Population explosions are an intriguing phenomenon. At times, a species will suddenly become extremely common. In some years, jackrabbits will line the highways a hundred to a mile. Or, mice might become pestiferous, too numerous to count. Arthropods such as black widow spiders, or a species of caterpillar, may be so common that it seems the world has been taken over by them. Even plants respond in such a manner.
In 1996 and 1997, the mesquite twig-girdling beetle population soared to unbelievable heights. In September 1996, virtually every streetlight in town attracted thousands each night. In the spring of 1997 the young beetles stripped most of the leaf buds from the mesquites, preventing the emergence of new growth. Many of the shrubs had no green growth above the height of a person’s knee. Long-time observers had noted an invasion of the beetles in 1972 and in 1981, but not to the extent of the exponential numbers experienced in the 1990s.
Although populations of plants and animals rise and fall with the vagaries of weather, in some cases this explanation is not sufficient. Sometimes a “population explosion” is the temporary result of migration. Midlanders may remember a Cubs baseball game called on account of a grasshopper swarm. The players could not concentrate on the game as millions of grasshoppers rode in on a cool front from the north. The ramps of the stadium became slippery from the crunched and smeared bodies left by the stampeding fans.
At least twice in the past twenty-five years, grasshopper migration has caused local ranch vegetation to be stripped until almost no green is left. The culprit is a Melanolopus grasshopper, another of the same genus as the Rocky Mountain Grasshopper, which swarmed like African Locusts in the 1880s to the early 1900s. The Rocky Mountain Grasshopper then became extinct for reasons never known. Bird grasshoppers (Schistocerca) also migrate, but rarely in numbers sufficient to cause widespread damage. In 1995, bird grasshoppers took over the shinoak in the sanddune country of MidlandCounty.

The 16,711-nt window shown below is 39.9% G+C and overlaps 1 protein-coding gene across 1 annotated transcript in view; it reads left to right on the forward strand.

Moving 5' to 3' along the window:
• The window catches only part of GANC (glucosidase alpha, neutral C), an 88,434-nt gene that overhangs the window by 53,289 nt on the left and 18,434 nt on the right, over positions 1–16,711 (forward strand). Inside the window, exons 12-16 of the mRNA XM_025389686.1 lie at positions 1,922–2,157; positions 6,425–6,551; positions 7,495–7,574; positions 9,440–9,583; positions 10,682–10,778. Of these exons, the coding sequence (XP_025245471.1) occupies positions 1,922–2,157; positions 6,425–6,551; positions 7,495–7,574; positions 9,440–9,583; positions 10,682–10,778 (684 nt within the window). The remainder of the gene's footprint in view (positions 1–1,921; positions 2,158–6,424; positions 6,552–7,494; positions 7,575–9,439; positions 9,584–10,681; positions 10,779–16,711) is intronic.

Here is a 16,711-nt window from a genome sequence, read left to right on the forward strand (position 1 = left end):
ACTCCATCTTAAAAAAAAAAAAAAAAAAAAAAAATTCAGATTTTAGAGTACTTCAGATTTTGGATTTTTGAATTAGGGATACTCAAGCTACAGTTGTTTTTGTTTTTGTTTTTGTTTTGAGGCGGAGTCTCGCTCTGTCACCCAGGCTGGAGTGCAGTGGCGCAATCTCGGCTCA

A more benign type of migration is that of butterflies. Everybody knows about the fall migration of monarch butterflies. Fewer people – perhaps only butterfly watchers – remember a Snout Butterfly migration in 2005. The small brownish butterflies with a long pointed nose appeared in the thousands.
Population explosions occur after rain, when the soil temperature is 68 degrees or more, and an ephemeral ecosystem exists for couple of weeks. The basis of such an ecosystem is the presence of grass root termites. When walking through the pastures, one often notices small mud tubes encasing dead plant matter. Sometimes the mud tubes extend as high as eighteen inches along the upright stalk of a dead plant.
Many insects, arthropods and birds eat the alates (the winged males and females) when they emerge to mate in the air. Following a thundershower hundreds of thousands of alates per acre fill the sky near sundown. Nighthawks, scissortail flycatchers and kingbirds go berserk at the bounty, sweeping and swooping with mouths wide open, beaks clacking at every gulp. Tarantulas open their burrows and lurk at the rim of the hole for passing victims. Red mites (known locally as rainbugs) emerge from their burrows, the morning after a rain to feast on the dying male termites that litter the ground. The first three weeks after a significant rain event bring uncountable changes to the arid landscape.
Participating in the effort to understand the phenomena of the natural world humbles the observer. There are always more questions than answers. What population explosions will we have this year?
Nature Notes is sponsored by the Dixon Water Foundation and is produced by KRTS Marfa Public Radio in cooperation with the Sibley Nature Center in Midland, Texas. This episode was written by Burr Williams of the Sibley Nature Center.